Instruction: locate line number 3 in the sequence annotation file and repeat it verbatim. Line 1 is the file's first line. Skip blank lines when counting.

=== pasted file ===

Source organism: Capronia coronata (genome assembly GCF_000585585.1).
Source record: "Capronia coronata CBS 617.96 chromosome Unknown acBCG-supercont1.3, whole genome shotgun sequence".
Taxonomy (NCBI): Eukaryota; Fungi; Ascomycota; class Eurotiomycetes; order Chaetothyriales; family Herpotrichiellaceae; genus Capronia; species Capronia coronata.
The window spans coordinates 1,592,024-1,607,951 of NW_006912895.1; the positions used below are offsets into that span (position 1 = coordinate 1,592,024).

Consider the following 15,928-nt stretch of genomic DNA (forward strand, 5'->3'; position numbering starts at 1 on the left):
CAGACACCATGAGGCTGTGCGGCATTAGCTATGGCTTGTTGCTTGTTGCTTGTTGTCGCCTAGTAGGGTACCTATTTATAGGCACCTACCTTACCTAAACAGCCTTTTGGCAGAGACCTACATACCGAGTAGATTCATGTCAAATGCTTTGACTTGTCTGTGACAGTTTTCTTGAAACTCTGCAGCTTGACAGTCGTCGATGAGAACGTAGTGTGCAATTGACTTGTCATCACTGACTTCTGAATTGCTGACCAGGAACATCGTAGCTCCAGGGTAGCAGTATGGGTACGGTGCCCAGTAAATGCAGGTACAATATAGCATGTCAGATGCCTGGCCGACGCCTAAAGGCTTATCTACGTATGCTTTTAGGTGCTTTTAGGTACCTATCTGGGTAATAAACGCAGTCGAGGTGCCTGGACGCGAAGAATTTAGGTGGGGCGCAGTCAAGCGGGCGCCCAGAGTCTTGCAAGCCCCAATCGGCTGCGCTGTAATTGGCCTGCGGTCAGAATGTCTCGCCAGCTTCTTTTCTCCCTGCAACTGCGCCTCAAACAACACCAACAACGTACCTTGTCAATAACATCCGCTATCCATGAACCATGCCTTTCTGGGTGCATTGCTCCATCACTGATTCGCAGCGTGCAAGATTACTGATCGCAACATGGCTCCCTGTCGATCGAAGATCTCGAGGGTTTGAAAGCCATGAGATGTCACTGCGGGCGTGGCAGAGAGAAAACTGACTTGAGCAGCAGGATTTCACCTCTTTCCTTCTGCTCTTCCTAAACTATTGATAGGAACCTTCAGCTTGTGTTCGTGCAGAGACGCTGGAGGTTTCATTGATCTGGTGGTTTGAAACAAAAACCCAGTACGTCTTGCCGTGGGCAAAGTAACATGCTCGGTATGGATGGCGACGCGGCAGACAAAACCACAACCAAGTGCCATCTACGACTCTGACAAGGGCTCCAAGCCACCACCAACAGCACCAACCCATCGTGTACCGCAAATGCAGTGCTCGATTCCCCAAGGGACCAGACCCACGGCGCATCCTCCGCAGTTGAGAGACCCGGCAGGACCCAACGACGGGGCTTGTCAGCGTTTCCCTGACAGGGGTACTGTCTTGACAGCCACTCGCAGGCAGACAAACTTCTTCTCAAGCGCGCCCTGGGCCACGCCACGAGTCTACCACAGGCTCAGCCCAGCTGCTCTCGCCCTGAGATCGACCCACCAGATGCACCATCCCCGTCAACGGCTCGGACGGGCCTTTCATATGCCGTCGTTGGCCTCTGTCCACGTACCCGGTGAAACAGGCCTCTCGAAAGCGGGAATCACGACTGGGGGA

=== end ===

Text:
Taxonomy (NCBI): Eukaryota; Fungi; Ascomycota; class Eurotiomycetes; order Chaetothyriales; family Herpotrichiellaceae; genus Capronia; species Capronia coronata.